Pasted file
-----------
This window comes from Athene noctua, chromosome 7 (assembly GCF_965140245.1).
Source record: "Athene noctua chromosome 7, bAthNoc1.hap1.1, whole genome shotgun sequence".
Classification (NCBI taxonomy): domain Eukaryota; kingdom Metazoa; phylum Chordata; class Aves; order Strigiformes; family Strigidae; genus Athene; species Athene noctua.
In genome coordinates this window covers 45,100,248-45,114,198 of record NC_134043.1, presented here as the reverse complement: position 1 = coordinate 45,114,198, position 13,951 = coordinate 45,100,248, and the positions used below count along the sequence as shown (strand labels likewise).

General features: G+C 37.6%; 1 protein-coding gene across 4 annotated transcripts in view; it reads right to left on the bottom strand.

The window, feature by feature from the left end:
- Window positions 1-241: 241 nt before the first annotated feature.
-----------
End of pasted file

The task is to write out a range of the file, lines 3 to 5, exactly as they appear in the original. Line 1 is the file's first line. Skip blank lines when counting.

Classification (NCBI taxonomy): domain Eukaryota; kingdom Metazoa; phylum Chordata; class Aves; order Strigiformes; family Strigidae; genus Athene; species Athene noctua.
In genome coordinates this window covers 45,100,248-45,114,198 of record NC_134043.1, presented here as the reverse complement: position 1 = coordinate 45,114,198, position 13,951 = coordinate 45,100,248, and the positions used below count along the sequence as shown (strand labels likewise).

General features: G+C 37.6%; 1 protein-coding gene across 4 annotated transcripts in view; it reads right to left on the bottom strand.